The IFB called for bids on 137 items, in lump-sum subtotals for some items and unit and extended prices for other items, as well as a total bid for the construction project. Argee and BBB were two of the nine contractors that submitted bids in response to the IFB. When the bids were opened on January 28, 1988, BBB was announced as the apparent low bidder based on its bid of $37,836,668. Argee submitted the second low bid in the amount of $38,100,000. After bid opening, the bids were routinely checked for accuracy. The contracting officer discovered that Argee's bid contained a discrepancy between the total bid submitted for the entire project and the arithmetic total of the 137 line item prices in its bid. The correct arithmetic total of the line item prices listed in Argee's bid was $37,555,000; if Argee's bid were corrected to reflect that total amount, Argee would displace BBB as the apparent low bidder. Argee was requested to verify its bid; it confirmed that its intended total bid was $37,555,000. In accordance with Federal Acquisition Regulation (FAR) *** 14.406-1 (FAC 84-12) and a provision of the IFB which stated that "apparent errors in addition of lump-sum and extended prices shall be corrected," the contracting officer corrected Argee's bid to $37,555,000, and a bid abstract was prepared reflecting Agree as the low bidder.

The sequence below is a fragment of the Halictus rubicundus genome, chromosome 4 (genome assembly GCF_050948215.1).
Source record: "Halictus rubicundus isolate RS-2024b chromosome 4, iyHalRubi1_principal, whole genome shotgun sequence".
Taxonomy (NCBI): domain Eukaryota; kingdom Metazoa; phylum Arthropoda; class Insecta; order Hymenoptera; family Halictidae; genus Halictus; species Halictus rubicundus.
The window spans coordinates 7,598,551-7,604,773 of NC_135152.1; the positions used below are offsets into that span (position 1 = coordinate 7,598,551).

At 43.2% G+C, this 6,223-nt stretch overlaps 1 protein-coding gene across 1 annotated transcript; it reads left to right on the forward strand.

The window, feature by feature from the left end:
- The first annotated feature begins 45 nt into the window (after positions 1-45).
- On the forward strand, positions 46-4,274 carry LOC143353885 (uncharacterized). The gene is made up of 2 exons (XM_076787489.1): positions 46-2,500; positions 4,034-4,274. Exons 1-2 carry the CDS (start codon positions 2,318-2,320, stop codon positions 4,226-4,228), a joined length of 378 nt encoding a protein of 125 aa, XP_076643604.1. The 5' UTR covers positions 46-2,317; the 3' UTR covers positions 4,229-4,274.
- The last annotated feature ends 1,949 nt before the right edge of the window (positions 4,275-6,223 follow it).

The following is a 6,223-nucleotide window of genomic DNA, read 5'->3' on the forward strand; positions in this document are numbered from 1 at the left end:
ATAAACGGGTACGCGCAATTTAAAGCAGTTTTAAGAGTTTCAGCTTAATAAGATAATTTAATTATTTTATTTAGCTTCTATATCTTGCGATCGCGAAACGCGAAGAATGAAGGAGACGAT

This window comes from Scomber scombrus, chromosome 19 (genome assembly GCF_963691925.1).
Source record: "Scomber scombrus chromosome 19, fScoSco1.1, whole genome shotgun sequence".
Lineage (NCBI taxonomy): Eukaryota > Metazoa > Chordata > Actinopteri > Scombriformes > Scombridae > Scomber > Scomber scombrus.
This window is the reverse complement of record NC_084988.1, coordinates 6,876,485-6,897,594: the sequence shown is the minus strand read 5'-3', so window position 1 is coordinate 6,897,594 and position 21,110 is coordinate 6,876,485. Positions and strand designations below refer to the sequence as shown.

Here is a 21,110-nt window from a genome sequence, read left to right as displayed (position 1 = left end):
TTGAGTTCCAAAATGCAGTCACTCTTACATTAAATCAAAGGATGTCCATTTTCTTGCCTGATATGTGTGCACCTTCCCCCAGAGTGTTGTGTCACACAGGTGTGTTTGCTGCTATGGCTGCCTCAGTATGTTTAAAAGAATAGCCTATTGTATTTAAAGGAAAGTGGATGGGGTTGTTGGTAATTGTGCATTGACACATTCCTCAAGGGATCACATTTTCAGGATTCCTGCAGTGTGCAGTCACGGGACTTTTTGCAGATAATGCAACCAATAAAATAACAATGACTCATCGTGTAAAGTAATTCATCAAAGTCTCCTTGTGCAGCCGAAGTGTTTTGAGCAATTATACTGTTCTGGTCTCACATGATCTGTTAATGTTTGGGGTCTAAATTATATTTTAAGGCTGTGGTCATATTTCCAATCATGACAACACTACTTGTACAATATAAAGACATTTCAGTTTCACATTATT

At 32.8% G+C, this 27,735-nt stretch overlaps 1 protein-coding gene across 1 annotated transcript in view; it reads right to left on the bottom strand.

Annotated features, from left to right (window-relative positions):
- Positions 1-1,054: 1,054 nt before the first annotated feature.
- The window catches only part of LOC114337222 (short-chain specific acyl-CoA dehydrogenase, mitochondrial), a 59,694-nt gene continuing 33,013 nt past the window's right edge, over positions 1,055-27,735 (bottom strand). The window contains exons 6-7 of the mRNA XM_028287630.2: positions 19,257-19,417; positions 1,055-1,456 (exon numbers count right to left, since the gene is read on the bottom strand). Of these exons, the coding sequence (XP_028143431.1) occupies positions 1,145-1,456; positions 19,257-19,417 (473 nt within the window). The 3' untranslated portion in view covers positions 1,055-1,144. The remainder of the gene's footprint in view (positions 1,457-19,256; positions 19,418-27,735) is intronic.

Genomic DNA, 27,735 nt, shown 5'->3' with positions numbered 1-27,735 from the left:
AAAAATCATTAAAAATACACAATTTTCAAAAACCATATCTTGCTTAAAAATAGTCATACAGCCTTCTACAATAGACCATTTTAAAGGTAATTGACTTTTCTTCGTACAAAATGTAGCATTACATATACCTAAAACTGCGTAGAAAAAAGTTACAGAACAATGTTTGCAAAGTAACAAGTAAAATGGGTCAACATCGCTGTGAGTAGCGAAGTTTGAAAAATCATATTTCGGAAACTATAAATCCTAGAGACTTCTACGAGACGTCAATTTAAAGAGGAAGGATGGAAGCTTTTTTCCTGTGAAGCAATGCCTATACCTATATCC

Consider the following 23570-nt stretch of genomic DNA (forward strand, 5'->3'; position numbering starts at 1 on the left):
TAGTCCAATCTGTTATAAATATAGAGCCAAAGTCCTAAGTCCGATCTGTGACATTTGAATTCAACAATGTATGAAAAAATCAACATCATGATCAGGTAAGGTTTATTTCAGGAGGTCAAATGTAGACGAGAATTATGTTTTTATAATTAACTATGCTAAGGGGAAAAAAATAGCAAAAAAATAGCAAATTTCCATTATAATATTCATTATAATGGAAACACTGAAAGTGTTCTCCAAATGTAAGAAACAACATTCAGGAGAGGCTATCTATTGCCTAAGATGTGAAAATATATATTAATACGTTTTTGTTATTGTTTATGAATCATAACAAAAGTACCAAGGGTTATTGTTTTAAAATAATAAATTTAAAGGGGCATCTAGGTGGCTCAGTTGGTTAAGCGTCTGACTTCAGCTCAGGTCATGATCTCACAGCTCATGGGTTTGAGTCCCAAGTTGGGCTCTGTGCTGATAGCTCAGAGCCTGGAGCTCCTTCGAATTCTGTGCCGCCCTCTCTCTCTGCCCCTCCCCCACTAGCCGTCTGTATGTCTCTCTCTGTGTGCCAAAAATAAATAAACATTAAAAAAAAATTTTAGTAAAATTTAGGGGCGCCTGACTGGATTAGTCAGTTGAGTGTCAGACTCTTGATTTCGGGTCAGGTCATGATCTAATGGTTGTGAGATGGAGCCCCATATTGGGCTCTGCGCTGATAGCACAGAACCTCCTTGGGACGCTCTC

BBB filed a protest with our Office on February 5, 1988, against the correction of Argee's bid and the award of the contract to any bidder other than BBB. That protest was subsequently withdrawn by BBB on March 17, after it allegedly received assurances by Interior's Office of the Solicitor that Argee's bid could not be corrected to displace BBB as the low bidder. Argee filed its present protest on March 30, against the Bureau's determination not to permit correction of its bid. /1/

Argee argues that the contracting officer's initial decision to correct Argee's error was proper. Argee contends that the contracting officer's and Argee's reliance on the arithmetic discrepancy clause to support correction was entirely appropriate. In its view, because of this clause, the bid was subject to only one interpretation, that is, the total bid was the correct sum of the line items, not the price inserted for the total bid.

The FAR provides that apparent clerical mistakes may be corrected by the contracting officer before award, such as the obvious misplacement of a decimal point, obviously incorrectly stated discounts or obvious mistakes in the designation of a unit. FAR Sec. 14.406-2 (FAC 84-12).